I love that at QPASTT I can work with people who have been through a similar journey that I have – to be there for them and be part of their journey.” Kani Kenyi, Team Leader, Youth Enterprise and Innovation Team, pictured left.
QPASTT’s youth workers help young people aged 12-24 to recover from trauma, engage with their community and build on their potential through a range of programs that encourage development and growth in all areas of a young person’s life. Here, Kani Kenyi, QPASTT’s Youth Enterprise and Innovation Team Leader shares her insights into this work.
“QPASTT’s youth work meets young people where they are at. We listen to them about what they need and want and help them to take charge of their life.
A lot of young people from refugee backgrounds haven’t had the chance to be a young person. They’ve had to grow up really quickly – they have been surviving on their own. Other young people have a completely different experience. As a worker, you have to shift and change and really take the time to get to know the person who is in front of you. It’s not a one-size-fits-all approach.
A very deliberate aspect of QPASTT’s approach is that our work with young people informs ongoing program development. From the 1:1 and group work that we do with young people, we listen to what they say they need and we design programs to meet those needs. I find that a really interesting part of my role. This can be a structured process – especially through the co-design approach we take with programs like Youth Voice or the work we do with young adults – or it can be organic and in response to themes emerging from our work with young people.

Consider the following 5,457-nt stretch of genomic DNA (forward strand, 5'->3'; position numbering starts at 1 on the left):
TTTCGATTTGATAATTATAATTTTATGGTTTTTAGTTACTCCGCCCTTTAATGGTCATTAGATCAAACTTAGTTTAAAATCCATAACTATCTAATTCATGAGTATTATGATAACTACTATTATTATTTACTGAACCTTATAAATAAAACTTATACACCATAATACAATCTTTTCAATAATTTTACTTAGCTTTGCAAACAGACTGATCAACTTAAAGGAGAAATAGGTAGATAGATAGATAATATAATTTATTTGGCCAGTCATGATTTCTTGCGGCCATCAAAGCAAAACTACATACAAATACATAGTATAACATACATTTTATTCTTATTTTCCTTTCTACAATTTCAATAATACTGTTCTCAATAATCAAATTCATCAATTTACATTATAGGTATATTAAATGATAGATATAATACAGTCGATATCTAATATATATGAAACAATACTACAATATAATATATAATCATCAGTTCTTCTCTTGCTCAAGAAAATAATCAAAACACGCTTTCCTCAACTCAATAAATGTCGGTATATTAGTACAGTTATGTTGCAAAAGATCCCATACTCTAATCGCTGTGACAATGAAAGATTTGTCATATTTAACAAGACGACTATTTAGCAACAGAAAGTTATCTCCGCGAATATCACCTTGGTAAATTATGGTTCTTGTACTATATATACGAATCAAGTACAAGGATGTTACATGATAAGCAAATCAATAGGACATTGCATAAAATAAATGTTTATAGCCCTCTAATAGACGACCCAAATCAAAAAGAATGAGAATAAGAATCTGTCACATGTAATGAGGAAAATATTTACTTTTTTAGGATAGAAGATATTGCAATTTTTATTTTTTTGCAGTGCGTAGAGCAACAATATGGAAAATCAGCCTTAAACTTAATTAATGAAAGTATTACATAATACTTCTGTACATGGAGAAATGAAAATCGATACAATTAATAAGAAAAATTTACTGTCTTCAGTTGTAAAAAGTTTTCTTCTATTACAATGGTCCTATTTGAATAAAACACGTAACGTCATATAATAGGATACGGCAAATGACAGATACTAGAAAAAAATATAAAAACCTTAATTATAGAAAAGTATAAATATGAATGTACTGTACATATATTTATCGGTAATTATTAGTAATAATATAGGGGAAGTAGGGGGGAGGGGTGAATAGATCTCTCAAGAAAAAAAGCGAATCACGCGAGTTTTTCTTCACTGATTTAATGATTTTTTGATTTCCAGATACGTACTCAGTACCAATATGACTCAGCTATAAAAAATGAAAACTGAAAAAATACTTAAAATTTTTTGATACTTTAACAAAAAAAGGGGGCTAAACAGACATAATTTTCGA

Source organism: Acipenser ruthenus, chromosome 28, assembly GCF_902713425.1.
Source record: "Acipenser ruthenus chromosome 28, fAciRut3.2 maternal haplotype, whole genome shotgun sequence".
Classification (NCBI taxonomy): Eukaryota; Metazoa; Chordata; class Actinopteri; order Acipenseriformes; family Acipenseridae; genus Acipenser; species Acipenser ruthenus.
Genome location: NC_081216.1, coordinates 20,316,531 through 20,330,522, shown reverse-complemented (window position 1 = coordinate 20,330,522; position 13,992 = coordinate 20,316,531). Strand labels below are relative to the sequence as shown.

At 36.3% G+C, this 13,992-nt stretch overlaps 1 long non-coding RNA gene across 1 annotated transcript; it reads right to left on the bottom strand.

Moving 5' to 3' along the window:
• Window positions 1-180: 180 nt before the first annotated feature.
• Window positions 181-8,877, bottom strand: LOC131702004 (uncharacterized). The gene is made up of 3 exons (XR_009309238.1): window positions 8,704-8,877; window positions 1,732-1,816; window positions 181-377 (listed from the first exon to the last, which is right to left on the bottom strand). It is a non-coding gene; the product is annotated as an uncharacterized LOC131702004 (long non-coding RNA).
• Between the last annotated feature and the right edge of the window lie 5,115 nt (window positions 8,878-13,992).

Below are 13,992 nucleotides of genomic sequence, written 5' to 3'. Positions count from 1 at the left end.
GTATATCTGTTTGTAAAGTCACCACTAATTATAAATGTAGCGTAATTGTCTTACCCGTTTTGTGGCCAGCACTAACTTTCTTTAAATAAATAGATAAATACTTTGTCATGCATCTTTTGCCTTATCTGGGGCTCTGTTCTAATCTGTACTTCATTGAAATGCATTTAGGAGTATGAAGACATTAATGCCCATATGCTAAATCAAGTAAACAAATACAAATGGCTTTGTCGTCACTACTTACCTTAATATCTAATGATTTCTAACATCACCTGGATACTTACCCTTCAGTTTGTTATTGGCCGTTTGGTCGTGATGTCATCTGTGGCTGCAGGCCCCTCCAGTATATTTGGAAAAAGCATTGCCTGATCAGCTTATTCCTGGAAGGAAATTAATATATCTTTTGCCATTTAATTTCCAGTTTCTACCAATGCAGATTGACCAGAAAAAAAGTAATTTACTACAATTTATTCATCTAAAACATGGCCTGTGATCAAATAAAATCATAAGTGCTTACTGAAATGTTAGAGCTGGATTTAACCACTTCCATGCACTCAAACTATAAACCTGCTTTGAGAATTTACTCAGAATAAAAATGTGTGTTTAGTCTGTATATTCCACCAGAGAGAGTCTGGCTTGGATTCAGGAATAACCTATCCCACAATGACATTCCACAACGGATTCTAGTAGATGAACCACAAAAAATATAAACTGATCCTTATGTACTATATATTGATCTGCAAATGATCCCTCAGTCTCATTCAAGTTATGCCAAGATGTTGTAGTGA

The roles of Youth Engagement Advocacy Officers at QPASTT are varied – from case management type of work with individual clients, helping them achieve particular goals or access services, to just being someone to talk to and listen to their stories – to liaising with families, running groups, developing programs and supporting Youth Voice.
Families tend to find QPASTT a really safe place. They are happy for their young people to come here for activities and support. Young people feel safe here – they come here to meet each other. They come here to share their good news and accomplishments – like when they get their first job. They come here when they are struggling and need someone to talk to. They know that at QPASTT they will be welcomed and supported.
I remember when I came to Australia in 2002 as a refugee (to Darwin), there wasn’t much for people to do. There weren’t many Africans in Darwin and I think the whole Sudanese community came to meet us at the airport. The first organisation I was introduced to was the Melaleuca Refugee Centre. They had volunteers and support workers who would come and help my family – take us shopping, teach us English. I thought, ‘oh my goodness, this is so cool, I would love to do that.’ Then in high school, I struggled with fitting in and was just dealing with settling in Australia. Some of my most fun memories are of community parties and activities like camping for young people run by organisations. So I’ve always felt I wanted to do that work one day.
I love that at QPASTT I can work with people who have been through a similar journey that I have – to be there for them and be part of their journey.”
For more information about QPASTT’s Youth Programs, including how to make a referral, click here.